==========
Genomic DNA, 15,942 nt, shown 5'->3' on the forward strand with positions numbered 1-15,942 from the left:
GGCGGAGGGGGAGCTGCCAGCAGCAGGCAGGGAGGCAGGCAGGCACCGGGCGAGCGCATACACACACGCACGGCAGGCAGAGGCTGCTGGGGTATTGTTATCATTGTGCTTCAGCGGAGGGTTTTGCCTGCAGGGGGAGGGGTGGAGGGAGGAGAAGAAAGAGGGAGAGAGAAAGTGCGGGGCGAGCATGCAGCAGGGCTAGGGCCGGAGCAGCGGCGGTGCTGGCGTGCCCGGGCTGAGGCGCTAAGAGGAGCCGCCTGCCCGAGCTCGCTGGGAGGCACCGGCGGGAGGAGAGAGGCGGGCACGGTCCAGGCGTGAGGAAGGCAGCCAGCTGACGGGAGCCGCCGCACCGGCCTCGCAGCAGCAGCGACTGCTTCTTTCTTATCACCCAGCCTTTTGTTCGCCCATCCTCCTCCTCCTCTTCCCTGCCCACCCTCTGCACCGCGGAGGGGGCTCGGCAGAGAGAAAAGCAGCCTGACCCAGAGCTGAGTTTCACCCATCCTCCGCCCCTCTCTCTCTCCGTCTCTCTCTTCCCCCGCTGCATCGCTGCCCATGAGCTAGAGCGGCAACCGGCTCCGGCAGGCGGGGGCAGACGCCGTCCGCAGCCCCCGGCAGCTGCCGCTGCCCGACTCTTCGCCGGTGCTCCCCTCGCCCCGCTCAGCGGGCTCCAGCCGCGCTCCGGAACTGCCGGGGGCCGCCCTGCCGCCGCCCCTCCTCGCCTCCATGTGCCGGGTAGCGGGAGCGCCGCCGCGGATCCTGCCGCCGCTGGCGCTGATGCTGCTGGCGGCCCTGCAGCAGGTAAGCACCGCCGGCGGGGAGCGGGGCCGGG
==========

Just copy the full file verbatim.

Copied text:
Genomic DNA, 15,942 nt, shown 5'->3' on the forward strand with positions numbered 1-15,942 from the left:
GGCGGAGGGGGAGCTGCCAGCAGCAGGCAGGGAGGCAGGCAGGCACCGGGCGAGCGCATACACACACGCACGGCAGGCAGAGGCTGCTGGGGTATTGTTATCATTGTGCTTCAGCGGAGGGTTTTGCCTGCAGGGGGAGGGGTGGAGGGAGGAGAAGAAAGAGGGAGAGAGAAAGTGCGGGGCGAGCATGCAGCAGGGCTAGGGCCGGAGCAGCGGCGGTGCTGGCGTGCCCGGGCTGAGGCGCTAAGAGGAGCCGCCTGCCCGAGCTCGCTGGGAGGCACCGGCGGGAGGAGAGAGGCGGGCACGGTCCAGGCGTGAGGAAGGCAGCCAGCTGACGGGAGCCGCCGCACCGGCCTCGCAGCAGCAGCGACTGCTTCTTTCTTATCACCCAGCCTTTTGTTCGCCCATCCTCCTCCTCCTCTTCCCTGCCCACCCTCTGCACCGCGGAGGGGGCTCGGCAGAGAGAAAAGCAGCCTGACCCAGAGCTGAGTTTCACCCATCCTCCGCCCCTCTCTCTCTCCGTCTCTCTCTTCCCCCGCTGCATCGCTGCCCATGAGCTAGAGCGGCAACCGGCTCCGGCAGGCGGGGGCAGACGCCGTCCGCAGCCCCCGGCAGCTGCCGCTGCCCGACTCTTCGCCGGTGCTCCCCTCGCCCCGCTCAGCGGGCTCCAGCCGCGCTCCGGAACTGCCGGGGGCCGCCCTGCCGCCGCCCCTCCTCGCCTCCATGTGCCGGGTAGCGGGAGCGCCGCCGCGGATCCTGCCGCCGCTGGCGCTGATGCTGCTGGCGGCCCTGCAGCAGGTAAGCACCGCCGGCGGGGAGCGGGGCCGGG